September 18, 1999

Henry Olonga- a short biography

Full Name: Henry Khaaba Olonga

Born: 3 July 1976, Lusaka (Zambia)

Major teams: Zimbabwe (since 1994/95), Matabeleland (since 1993/94). Present club team: Queens Sports Club (Bulawayo)

Known as: Henry Olonga

Batting Style: Right Hand Bat

Bowling Style: Right Arm Fast

Occupation: Professional Cricketer

First-class debut: Matabeleland v Mashonaland, at Harare Sports Club, 4 March 1994 Test Debut: First Test v Pakistan, at Harare Sports Club, 1994/95 ODI Debut: 21 October 1995, v South Africa, at Harare Sports Club

Biography (updated September 1999)

Henry Olonga was the first black cricketer to play for Zimbabwe, and it is entirely appropriate that his debut should be the occasion of Zimbabwe's first Test victory, against Pakistan in 1994/95; it was also appropriate that he should play a major part in Zimbabwe's next two Test victories. It is also fitting that he should be such a fine role model for young cricketers of all races, one whose cheerfulness, humility and positive attitude win him friends wherever he goes.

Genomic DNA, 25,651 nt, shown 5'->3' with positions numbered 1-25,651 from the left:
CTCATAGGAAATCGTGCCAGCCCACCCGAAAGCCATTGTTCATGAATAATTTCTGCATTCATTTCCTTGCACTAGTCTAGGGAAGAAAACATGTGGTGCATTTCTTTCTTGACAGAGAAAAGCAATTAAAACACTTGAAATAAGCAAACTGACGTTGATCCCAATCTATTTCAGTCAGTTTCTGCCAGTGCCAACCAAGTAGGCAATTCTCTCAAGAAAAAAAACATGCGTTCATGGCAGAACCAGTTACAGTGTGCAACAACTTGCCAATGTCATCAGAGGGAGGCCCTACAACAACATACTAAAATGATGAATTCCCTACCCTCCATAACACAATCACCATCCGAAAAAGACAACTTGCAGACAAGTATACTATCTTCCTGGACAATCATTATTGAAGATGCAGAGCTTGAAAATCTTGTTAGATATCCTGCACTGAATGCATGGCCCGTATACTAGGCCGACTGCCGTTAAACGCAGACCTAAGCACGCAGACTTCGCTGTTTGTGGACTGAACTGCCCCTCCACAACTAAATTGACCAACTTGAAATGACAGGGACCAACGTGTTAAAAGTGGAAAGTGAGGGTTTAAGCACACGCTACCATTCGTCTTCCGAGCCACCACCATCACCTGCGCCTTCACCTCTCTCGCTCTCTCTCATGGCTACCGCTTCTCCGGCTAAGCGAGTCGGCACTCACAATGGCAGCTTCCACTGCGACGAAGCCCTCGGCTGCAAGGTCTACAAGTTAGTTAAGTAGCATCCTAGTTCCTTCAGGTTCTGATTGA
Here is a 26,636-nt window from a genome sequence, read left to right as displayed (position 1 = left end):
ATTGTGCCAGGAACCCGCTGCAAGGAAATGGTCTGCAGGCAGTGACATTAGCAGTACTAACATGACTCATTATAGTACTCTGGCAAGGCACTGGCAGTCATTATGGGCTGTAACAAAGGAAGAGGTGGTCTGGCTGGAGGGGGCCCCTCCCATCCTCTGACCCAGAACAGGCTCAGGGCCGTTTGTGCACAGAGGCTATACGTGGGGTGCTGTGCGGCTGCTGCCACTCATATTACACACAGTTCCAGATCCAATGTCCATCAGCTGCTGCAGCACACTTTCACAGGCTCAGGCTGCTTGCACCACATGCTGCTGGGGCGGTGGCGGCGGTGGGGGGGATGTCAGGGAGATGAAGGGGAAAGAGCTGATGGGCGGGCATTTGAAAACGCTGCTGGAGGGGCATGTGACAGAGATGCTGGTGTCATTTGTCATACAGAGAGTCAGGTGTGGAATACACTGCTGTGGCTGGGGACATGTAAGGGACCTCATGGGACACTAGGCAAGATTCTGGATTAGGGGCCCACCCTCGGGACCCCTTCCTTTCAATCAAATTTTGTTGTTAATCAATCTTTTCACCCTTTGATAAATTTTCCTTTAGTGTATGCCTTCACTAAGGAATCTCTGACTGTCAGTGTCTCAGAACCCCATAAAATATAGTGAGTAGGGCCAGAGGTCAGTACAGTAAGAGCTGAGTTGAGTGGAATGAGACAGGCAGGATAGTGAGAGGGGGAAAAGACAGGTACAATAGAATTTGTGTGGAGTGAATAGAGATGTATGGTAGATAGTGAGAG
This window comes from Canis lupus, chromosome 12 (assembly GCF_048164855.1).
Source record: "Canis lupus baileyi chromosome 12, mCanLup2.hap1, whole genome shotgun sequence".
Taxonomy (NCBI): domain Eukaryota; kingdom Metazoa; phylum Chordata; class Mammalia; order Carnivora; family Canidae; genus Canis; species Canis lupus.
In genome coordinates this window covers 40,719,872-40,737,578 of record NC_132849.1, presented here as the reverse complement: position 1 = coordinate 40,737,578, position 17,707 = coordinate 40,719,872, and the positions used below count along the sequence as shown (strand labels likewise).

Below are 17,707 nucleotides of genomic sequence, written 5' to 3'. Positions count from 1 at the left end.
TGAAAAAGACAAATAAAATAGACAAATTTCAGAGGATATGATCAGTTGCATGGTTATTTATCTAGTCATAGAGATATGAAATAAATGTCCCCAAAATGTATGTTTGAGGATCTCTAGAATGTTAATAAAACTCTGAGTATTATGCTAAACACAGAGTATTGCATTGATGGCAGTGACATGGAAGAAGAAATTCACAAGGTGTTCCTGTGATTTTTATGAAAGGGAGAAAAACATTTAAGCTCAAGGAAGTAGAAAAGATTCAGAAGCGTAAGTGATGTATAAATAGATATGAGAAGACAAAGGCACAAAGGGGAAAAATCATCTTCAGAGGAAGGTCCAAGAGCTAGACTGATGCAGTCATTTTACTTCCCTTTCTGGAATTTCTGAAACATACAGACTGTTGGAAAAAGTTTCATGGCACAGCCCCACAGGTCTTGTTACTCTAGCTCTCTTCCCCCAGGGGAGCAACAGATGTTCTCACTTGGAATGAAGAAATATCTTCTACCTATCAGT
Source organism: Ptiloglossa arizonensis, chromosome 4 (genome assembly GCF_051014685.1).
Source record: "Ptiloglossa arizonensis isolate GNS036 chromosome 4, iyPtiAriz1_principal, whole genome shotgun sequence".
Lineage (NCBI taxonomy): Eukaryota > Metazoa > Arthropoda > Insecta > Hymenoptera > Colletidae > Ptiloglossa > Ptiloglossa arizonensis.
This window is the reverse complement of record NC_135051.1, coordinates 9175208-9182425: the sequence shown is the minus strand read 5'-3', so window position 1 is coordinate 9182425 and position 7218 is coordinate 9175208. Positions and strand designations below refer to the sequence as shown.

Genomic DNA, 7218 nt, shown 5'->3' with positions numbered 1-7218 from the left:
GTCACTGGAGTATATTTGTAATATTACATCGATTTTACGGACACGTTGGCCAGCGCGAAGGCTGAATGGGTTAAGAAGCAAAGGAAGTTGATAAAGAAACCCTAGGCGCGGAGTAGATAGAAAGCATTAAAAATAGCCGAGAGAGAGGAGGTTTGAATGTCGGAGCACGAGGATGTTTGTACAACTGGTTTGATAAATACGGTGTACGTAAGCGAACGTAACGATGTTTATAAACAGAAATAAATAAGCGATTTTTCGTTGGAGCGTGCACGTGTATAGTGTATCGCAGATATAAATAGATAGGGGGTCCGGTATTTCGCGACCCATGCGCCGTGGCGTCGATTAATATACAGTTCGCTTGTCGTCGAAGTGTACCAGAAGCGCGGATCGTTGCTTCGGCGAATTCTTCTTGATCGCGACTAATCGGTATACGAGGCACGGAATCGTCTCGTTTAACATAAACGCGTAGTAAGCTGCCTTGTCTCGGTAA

Henry comes from an unusual background, being born in Zambia of a Kenyan father and Zimbabwean mother. Soon after his birth, the family returned to Kenya, and then to Bulawayo while Henry was still young, as his father sought quality education for his children. Henry has two sisters and two brothers, one of whom, Victor, is a prominent Zimbabwean rugby player.

Henry learnt all his cricket in Zimbabwe, starting off at the age of about eight at the Rhodes Estate Preparatory School, known commonly as Reps. He progressed quickly enough to be selected for the Matabeleland team in the national primary schools cricket week. His best performance there was 7/33 against the Districts team, and he was selected for the Partridges, the national primary schools team. He had, by and large, taught himself to bowl, by watching others and figuring out the action for himself; while he was most successful, this perhaps accounted for the slight irregularity in his action which was to cause him trouble later on in his career.